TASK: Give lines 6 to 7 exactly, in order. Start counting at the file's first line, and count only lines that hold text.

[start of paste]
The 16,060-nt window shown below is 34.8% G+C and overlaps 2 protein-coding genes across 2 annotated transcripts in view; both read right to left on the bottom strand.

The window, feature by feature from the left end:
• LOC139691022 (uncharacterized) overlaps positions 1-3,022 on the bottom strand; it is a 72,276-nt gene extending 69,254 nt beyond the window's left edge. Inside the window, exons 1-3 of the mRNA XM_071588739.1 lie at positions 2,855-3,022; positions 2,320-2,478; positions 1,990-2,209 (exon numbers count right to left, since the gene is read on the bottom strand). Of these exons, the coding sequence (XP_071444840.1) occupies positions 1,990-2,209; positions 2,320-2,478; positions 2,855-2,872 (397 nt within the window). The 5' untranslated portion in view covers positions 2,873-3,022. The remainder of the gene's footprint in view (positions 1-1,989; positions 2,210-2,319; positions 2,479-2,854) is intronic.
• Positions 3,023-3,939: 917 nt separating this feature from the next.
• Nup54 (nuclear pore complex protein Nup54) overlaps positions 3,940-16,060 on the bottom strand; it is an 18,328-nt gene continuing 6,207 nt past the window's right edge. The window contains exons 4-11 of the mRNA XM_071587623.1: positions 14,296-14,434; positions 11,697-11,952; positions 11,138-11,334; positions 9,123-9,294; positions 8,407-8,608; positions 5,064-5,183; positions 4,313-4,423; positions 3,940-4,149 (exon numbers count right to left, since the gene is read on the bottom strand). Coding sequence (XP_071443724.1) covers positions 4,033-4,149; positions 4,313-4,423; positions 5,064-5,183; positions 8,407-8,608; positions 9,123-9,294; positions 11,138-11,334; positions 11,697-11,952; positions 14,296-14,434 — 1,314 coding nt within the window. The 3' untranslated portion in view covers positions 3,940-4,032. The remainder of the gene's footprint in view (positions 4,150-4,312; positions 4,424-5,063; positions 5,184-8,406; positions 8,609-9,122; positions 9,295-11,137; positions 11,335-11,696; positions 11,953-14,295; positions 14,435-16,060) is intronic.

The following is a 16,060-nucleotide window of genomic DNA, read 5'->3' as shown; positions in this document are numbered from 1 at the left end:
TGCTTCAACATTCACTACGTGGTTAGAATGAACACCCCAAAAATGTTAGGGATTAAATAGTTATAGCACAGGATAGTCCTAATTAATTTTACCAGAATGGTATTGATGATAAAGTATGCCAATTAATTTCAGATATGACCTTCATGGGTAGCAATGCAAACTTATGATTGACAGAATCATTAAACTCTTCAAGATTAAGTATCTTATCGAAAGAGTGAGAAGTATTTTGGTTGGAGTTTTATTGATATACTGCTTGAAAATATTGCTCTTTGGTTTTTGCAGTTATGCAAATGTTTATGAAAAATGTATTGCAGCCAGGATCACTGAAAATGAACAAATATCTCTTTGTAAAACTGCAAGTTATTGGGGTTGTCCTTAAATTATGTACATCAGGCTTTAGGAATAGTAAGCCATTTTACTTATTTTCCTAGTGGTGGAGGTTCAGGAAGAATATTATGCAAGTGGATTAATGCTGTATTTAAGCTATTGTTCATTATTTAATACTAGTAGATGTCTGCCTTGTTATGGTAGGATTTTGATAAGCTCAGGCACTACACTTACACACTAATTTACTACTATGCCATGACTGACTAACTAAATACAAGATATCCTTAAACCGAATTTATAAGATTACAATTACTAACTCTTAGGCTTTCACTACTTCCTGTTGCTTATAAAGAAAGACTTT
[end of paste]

The following is a 16,060-nucleotide window of genomic DNA, read 5'->3' as shown; positions in this document are numbered from 1 at the left end:
TGCTTCAACATTCACTACGTGGTTAGAATGAACACCCCAAAAATGTTAGGGATTAAATAGTTATAGCACAGGATAGTCCTAATTAATTTTACCAGAATGGTATTGATGATAAAGTATGCCAATTAATTTCAGATATGACCTTCATGGGTAGCAATGCAAACTTATGATTGACAGAATCATTAAACTCTTCAAGATTAAGTATCTTATCGAAAGAGTGAGAAGTATTTTGGTTGGAGTTTTATTGATATACTGCTTGAAAATATTGCTCTTTGGTTTTTGCAGTTATGCAAATGTTTATGAAAAATGTATTGCAGCCAGGATCACTGAAAATGAACAAATATCTCTTTGTAAAACTGCAAGTTATTGGGGTTGTCCTTAAATTATGTACATCAGGCTTTAGGAATAGTAAGCCATTTTACTTATTTTCCTAGTGGTGGAGGTTCAGGAAGAATATTATGCAAGTGGATTAATGCTGTATTTAAGCTATTGTTCATTATTTAATACTAGTAGATGTCTGCCTTGTTATGGTAGGATTTTGATAAGCTCAGGCACTACACTTACACACTAATTTACTACTATGCCATGACTGACTAACTAAATACAAGATATCCTTAAACCGAATTTATAAGATTACAATTACTAACTCTTAGGCTTTCACTACTTCCTGTTGCTTATAAAGAAAGACTTT